According to the New York State Writers Institute Yellow Earth has swiped away viewers of almost every nationality. The burst of Yellow Earth in the Chinese culture surpassed any film before made by any Japanese arena. It meant future hope for cinematographers like Zhang Yimou and Chen Kaige which have enthralled cinemagoers with works like Red Sorghum and Farewell, My Concubine. As with other trailblazers, the Fifth Generation needed a breakthrough movie to bring them to the attention of viewers at home and abroad.
This new era of filming color and graphics for the viewers back in 1984 was a smashing hit for the Chinese community. It brought a new way of thinking for many up to now film makers which back in those days visualization in films was not an option. As of 1984 and after the making of Yellow Earth there was great propaganda for Chinese films, specifically filmed and produced by Zhang and Chen who established themselves at the forefront of world cinema surpassing Japanese films because of their unique way and avenues to new ways of making film. This has made Chinese cinema since 1949 the state propaganda machine.
Yellow Earth, which is set in 1939, centers on the relationship between Gu Qing, a member of the Eighth Route Army, and a peasant family. Gu comes to the village to compile a collection of folk songs; he meets the young Cuiqiao and her family. She is due to enter into an arranged marriage, which terrifies her. She is inspired by Gu’s stories of girls fighting in the army; she asks him whether she can follow him back to Yanan. While she awaits his return, she is forced to marry her appointed groom. She decides to try to join an army unit that is camping on the other side of the Yellow River.
The relationship between the people who live and love this land, the party of soldiers and the land; giving the film its title of Yellow Earth. This is a Maoist revolutionary thought. The people from china struggle against the hardships of the land as they have done throughout history. Yellow Earth’s message is not openly showing and pointing out the major problems which China has come across in the past and still does against the vast masses and it’s situations but it discusses and brings reality to the viewers concerning communism and it’s purpose for the people.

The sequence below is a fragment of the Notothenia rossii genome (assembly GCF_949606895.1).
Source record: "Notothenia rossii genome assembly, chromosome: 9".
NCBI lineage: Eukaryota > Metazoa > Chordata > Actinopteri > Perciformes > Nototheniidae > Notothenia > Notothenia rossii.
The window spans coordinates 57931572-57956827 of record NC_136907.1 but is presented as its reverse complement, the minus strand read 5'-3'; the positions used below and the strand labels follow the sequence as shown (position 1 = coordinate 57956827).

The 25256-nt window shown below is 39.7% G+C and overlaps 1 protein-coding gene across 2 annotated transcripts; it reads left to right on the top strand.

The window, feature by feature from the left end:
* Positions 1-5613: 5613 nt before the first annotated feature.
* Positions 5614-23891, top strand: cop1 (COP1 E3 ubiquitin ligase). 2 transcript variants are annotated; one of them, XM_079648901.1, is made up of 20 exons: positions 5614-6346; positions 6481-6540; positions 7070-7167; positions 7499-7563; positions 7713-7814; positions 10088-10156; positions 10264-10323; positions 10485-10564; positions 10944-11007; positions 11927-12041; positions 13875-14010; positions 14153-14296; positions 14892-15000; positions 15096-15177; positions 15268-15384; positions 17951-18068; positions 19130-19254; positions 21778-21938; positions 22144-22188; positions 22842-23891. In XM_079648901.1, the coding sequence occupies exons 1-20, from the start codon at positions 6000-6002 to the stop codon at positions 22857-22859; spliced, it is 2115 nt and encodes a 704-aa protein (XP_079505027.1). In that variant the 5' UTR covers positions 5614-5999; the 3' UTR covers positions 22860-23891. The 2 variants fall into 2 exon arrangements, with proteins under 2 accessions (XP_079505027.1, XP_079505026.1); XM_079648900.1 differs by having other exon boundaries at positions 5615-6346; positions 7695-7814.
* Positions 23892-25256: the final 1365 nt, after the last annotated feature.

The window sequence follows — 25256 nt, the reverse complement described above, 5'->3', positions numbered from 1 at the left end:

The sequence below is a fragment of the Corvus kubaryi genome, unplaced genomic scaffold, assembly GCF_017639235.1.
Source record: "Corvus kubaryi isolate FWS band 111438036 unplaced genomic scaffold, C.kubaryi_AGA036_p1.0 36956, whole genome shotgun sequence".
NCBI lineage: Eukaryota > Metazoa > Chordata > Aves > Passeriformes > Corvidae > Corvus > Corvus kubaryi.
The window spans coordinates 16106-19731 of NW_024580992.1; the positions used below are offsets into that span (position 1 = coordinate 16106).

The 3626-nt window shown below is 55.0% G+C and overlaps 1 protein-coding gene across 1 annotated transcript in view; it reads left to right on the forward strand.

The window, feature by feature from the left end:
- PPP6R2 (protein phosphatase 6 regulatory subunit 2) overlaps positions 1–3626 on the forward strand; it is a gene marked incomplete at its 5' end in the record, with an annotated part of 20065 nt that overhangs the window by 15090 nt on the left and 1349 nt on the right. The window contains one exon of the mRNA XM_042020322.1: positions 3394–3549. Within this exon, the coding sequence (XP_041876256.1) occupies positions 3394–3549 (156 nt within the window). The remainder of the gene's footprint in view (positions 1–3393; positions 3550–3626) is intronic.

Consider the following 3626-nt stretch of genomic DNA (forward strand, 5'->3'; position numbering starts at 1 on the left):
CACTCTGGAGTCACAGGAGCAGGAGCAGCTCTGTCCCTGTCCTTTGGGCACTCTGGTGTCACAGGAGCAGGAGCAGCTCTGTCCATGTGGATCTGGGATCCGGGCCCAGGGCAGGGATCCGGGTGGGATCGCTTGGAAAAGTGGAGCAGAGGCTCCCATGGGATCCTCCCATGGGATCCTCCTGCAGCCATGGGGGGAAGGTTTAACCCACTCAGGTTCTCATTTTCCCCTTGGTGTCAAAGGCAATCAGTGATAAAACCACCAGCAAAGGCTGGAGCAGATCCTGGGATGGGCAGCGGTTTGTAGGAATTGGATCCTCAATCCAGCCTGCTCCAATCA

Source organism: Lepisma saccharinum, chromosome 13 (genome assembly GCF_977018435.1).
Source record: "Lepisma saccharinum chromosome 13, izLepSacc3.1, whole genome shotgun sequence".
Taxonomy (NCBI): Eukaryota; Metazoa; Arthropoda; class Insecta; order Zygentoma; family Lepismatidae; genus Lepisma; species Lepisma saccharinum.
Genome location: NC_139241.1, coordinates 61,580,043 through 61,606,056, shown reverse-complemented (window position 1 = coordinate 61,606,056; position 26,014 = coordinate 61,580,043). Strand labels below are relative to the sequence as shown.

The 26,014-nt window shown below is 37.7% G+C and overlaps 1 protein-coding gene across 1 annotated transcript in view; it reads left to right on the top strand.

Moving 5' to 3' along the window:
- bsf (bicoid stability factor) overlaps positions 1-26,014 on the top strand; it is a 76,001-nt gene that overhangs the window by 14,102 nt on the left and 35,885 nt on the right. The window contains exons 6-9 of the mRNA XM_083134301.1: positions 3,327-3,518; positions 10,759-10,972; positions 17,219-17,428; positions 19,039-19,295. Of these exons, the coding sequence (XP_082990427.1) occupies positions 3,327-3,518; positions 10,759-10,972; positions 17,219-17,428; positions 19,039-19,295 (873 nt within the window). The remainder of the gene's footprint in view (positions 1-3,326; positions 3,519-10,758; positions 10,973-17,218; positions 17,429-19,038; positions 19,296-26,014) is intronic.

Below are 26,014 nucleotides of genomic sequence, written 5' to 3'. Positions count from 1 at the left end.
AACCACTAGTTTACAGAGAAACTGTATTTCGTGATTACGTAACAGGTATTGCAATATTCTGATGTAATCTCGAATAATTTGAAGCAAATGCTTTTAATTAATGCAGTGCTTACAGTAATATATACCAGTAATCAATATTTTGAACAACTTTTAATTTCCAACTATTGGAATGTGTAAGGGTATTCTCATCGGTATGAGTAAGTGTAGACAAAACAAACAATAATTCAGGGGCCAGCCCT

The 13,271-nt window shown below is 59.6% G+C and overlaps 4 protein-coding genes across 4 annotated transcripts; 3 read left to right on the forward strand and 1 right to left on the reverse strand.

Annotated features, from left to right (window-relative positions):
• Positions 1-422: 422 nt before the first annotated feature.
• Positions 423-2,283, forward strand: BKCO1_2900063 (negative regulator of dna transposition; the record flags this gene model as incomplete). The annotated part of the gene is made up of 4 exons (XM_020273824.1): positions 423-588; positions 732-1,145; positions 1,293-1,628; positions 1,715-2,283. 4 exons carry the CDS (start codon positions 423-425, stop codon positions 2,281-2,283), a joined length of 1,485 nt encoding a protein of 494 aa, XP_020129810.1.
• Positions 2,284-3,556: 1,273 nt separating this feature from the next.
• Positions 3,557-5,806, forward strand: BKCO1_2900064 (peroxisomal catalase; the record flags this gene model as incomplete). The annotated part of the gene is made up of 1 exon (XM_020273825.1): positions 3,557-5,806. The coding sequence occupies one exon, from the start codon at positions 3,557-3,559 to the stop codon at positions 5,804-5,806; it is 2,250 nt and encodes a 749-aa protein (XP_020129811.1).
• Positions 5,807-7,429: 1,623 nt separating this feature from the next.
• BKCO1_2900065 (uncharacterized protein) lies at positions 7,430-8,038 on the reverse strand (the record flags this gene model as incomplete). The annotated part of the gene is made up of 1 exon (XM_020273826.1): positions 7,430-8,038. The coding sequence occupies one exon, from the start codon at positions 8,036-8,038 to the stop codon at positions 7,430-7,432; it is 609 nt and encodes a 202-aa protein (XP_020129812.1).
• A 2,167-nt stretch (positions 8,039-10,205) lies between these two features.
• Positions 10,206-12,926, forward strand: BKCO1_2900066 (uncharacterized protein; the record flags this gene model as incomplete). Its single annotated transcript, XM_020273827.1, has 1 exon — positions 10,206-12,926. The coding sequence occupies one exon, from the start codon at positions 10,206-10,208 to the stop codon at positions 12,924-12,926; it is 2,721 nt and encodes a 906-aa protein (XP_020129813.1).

“Here to save the people” as Cuiqao says placing her faith and her passion with the soldiers who believe in the same cause and contributes to her inspiration of making her land a better place to live. This is the first film to emerge from China and one of the most thrilling debut features of the ’80s; catching the attention of the viewers, nationally and internationally. A Communist soldier visits a backward village in 1939, and is billeted with a taciturn widower and his teenage daughter and son. The soldier’s mission is to collect folk songs, and it’s through the exchange of songs that he gradually wins the trust and affection of his hosts.
The widower’s young daughter is to be sold into marriage with a much older man. The soldier’s conversations of breaking up with feudal tradition fills her with unrealistic hopes of escaping her fate as she insistently thinks of a way of leaving her fate to her own battle. The soldier returns to his base, leaving her to take her future in her own hands. There are political undercurrents here that got the film into trouble in China: the encounter between the CP and China’s peasants is shown not as an instant meeting of minds, but as the uneasy, frustrating, and ultimately unresolved process that it actually was.
What really stirred things up in old Beijing was the film’s insistence on going its own way. Chen Kaige and his cinematographer Zhang Yimou have invented a new language of colors, shadows, glances, spaces, and unspoken thoughts and implications; and they’ve made their own language be spoken to anyone involved in the making of this movie as well as viewers from all over the world. Consistent with Chinese art, Zhang Yimou’s cinematography works with a limited range of colors, natural lighting, and a non-perspective use of filmic space that aspires to a Taoist thought :’Silent is the roaring Sound, Formless is the Image Grand’.
The use of silence as a component of Third Cinema is much like the “empty” space of Chinese art or cinema. The long shots of the natural environment possess a respect that is accompanied by silence. By drawing upon characteristics of Chinese art, the fifth generation of China’s film-makers create a new vocabulary, a new filmic language with which to work. By challenging Western aesthetic practice, films such as Yellow Earth can be placed within the realm of a Third Cinema.